WASHINGTON — For weeks, as Russian President Vladimir V. Putin signaled he was getting closer to invading Ukraine, members of Congress from both political parties vowed the Senate would pass a “mother” bill. of all sanctions” targeting Moscow that would demonstrate the overwhelming, bipartisan US determination to stand with Kiev against Russian aggression.
But on Thursday night, with the threat of an invasion looming ever larger, senators were able to muster only the legislative equivalent of a letter strongly reprimanded by Mr Putin for a ‘provocative and reckless’ military build-up. on the Ukrainian border, passing a non-binding resolution quickly and without debate before leaving Washington for a week-long break.
Some senators hailed the symbolic action, taken with a voice vote, as proof that the Senate could come together to deliver a strong message of support at a perilous time.
But it was a stark setback, born of deep disagreements between the two sides over when and how to impose sanctions on top Russian officials and banks, and the Biden administration’s resistance to act before the Mr. Putin’s invasion. The result was legislative paralysis on a measure that – at least conceptually – seemed to have had overwhelming support. Few senators had even considered whether approving additional sanctions against Moscow would have a deterrent effect against further Russian incursions into Ukraine.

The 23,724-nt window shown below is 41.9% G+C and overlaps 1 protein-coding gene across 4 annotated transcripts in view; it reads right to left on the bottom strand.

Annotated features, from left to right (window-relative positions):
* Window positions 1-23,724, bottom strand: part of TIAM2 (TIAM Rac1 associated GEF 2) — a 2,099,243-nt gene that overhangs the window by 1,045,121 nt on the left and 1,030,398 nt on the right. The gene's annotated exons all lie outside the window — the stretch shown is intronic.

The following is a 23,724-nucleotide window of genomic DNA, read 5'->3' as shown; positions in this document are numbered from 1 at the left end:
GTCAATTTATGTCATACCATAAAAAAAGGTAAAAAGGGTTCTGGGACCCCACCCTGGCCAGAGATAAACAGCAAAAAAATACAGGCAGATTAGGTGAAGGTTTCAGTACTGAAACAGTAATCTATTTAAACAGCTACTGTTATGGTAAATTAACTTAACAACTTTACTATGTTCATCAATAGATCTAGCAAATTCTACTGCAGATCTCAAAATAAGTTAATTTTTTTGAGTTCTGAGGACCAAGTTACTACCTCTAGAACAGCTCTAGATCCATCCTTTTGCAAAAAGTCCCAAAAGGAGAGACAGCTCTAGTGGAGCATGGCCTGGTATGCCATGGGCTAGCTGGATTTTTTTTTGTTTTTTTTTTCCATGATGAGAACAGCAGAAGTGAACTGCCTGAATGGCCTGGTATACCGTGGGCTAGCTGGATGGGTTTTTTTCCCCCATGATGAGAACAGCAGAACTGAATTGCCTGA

“Both parties are saying the same thing about wanting the same outcome,” said Sen. Jim Risch of Idaho, the top Republican on the Foreign Relations Committee, who negotiated the bill on behalf of his party. . “It’s just, what action gives us this result?”
Republicans and Democrats have argued over this issue for weeks. In January, Democrats thwarted an attempt by Senator Ted Cruz, Republican of Texas, to impose sanctions on Nord Stream 2, the Russian gas pipeline, arguing that imposing such measures before an invasion would give up the key influence whose US officials needed in diplomatic talks. with Russia. Insisting on a case presented by the White House, they also said it would alienate Germany as the show of European unity against Moscow’s aggression was crucial. They practically promised to rally around a new sanctions bill.
The measure discussed in recent weeks by Mr. Risch and Sen. Bob Menendez, the New Jersey Democrat who is the chairman of the Foreign Relations Committee, was meant to be what they called the “mother of all sanctions.” He would have imposed immediate sanctions on Russian officials and entities, and additional sanctions if Mr. Putin invaded.
Understanding Russia’s relationship with the West
Tension between the regions is rising and Russian President Vladimir Putin is increasingly willing to take geopolitical risks and press his demands.
The bill would also have authorized President Biden to use the Lend-Lease Act of 1941 to loan military equipment to Ukraine, in addition to the $2.7 billion in security assistance that the United States United have engaged in Kyiv since 2014.